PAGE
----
In his interview on TV3’s The Nation last weekend David Shearer declared a Labour Party policy on oil and gas drilling which, like the Government’s, fails to confront the reality of climate change. Drilling will continue. The approval processes will be improved, the regulations will be tight, the money gained will be used well, but drilling will continue. He acknowledged that “at the end of the day” fossil fuels are out. They cannot continue to be our future. But we can use them to transition to renewables. They can remain a strand in our development. ”There’s a potential there and while there’s a potential we should be looking at it.”
Transition is a word which acquires a convenient elasticity in the language of those who argue for the continued exploration for fossil fuels. We all realise that the change from fossil energy can’t happen overnight. There has to be a period of transition. But to use that fact to justify continued new exploration and development of fossil fuels is to rob the transition of all urgency and treat it rather as something we will need to gradually prepare for as fossil reserves are finally exhausted.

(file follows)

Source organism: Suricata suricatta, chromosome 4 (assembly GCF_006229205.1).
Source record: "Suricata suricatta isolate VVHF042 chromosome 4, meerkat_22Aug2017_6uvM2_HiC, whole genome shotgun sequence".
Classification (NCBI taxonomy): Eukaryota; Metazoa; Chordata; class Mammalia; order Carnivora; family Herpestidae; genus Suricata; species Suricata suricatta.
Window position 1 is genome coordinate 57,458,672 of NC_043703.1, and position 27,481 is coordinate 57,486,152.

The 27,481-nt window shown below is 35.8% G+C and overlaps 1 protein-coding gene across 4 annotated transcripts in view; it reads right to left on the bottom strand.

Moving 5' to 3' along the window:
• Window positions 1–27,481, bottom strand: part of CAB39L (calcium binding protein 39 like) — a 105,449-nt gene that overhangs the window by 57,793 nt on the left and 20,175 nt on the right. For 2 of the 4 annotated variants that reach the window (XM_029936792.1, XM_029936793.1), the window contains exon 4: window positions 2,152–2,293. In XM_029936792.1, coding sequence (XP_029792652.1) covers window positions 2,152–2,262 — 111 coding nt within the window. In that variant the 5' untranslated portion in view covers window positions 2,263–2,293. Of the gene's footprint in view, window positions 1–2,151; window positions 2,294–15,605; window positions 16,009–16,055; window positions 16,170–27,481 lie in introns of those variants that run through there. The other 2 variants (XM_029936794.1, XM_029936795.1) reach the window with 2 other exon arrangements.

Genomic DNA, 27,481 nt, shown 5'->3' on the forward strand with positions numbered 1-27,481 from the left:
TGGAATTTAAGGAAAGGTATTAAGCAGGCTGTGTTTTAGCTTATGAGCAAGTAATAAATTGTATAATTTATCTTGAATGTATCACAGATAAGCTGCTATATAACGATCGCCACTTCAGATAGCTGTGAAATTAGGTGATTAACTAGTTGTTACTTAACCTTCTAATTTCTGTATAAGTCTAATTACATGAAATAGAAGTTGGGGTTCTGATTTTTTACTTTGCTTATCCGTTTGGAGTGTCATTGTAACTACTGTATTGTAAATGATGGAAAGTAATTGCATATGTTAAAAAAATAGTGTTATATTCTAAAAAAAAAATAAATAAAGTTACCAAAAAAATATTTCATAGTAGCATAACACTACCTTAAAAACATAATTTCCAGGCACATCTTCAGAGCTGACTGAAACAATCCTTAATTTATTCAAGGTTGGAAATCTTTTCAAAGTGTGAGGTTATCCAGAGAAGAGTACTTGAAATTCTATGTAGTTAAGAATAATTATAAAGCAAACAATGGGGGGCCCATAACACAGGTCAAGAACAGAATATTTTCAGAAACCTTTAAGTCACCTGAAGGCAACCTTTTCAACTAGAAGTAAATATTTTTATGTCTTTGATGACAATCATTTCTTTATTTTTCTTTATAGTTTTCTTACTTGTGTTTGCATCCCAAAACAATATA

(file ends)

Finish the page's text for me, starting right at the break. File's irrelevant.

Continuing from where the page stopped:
The message from the science is clear. If we burn more than a third of the fossil fuel reserves already discovered we will cause a level of warming likely to prove catastrophic for human society.
Political parties and governments which support expanded exploration and development of fossil resources either do not understand the severity of the scientific message or are so consumed by the prospects of economic wealth that they are determined not to heed it.
Earnest discussion about making deep sea drilling safe for the environment by ensuring the availability of technology to deal quickly with a leaking well is beside the point. The far greater danger of deep sea drilling is that any discoveries it results in may be used to delay the move to low-carbon energy we so desperately need. The financial investment is huge and the pressure to ensure a return on it likely to be determined.
New Zealand is not alone in attempting to straddle professed concern about climate change and a willingness to expand the search for more fossil fuels. But that doesn’t make it a defensible position. Its intellectual hollowness is plain. Its consequences if we go on to burn all that is discovered will be disastrous long before we have finished.
I was in the process of reviewing Gabrielle Walker’s book on Antarctica when I listened to the interview with Shearer. I thought of the great West Antarctic ice sheet and its vulnerability the scientists she wrote about are discovering. I wondered if any National Party or Labour Party politicians in New Zealand feel the kind of rising alarm that seems to me the only appropriate response to what the science is revealing.
It’s an alarm which dwarfs the prospect of gaining wealth from further exploration for a fuel that we must learn to manage without at a quicker pace than Shearer seemed ready to contemplate. But evidently it’s an alarm which remains muted for most of our politicians.